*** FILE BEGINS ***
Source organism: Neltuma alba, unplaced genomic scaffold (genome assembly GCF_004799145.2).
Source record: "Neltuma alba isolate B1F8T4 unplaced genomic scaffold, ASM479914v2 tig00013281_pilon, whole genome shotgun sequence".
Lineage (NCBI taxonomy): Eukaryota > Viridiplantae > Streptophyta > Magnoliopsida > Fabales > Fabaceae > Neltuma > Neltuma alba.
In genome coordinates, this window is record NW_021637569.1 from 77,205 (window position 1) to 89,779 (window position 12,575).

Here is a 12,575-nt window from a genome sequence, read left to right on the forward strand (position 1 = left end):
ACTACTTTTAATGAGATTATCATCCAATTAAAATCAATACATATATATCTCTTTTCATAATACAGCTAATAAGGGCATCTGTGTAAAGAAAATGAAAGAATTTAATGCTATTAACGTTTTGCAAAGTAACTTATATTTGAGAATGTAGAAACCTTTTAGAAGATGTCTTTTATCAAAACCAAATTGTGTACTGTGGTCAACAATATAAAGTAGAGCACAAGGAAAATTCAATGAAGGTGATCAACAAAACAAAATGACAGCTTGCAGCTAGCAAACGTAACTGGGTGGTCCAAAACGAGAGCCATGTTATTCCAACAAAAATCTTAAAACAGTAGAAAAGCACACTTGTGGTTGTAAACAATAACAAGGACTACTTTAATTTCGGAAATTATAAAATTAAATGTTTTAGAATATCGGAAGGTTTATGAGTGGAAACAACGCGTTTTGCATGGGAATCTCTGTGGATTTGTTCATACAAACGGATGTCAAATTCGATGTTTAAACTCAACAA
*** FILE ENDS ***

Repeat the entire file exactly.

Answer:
Source organism: Neltuma alba, unplaced genomic scaffold (genome assembly GCF_004799145.2).
Source record: "Neltuma alba isolate B1F8T4 unplaced genomic scaffold, ASM479914v2 tig00013281_pilon, whole genome shotgun sequence".
Lineage (NCBI taxonomy): Eukaryota > Viridiplantae > Streptophyta > Magnoliopsida > Fabales > Fabaceae > Neltuma > Neltuma alba.
In genome coordinates, this window is record NW_021637569.1 from 77,205 (window position 1) to 89,779 (window position 12,575).

Here is a 12,575-nt window from a genome sequence, read left to right on the forward strand (position 1 = left end):
ACTACTTTTAATGAGATTATCATCCAATTAAAATCAATACATATATATCTCTTTTCATAATACAGCTAATAAGGGCATCTGTGTAAAGAAAATGAAAGAATTTAATGCTATTAACGTTTTGCAAAGTAACTTATATTTGAGAATGTAGAAACCTTTTAGAAGATGTCTTTTATCAAAACCAAATTGTGTACTGTGGTCAACAATATAAAGTAGAGCACAAGGAAAATTCAATGAAGGTGATCAACAAAACAAAATGACAGCTTGCAGCTAGCAAACGTAACTGGGTGGTCCAAAACGAGAGCCATGTTATTCCAACAAAAATCTTAAAACAGTAGAAAAGCACACTTGTGGTTGTAAACAATAACAAGGACTACTTTAATTTCGGAAATTATAAAATTAAATGTTTTAGAATATCGGAAGGTTTATGAGTGGAAACAACGCGTTTTGCATGGGAATCTCTGTGGATTTGTTCATACAAACGGATGTCAAATTCGATGTTTAAACTCAACAA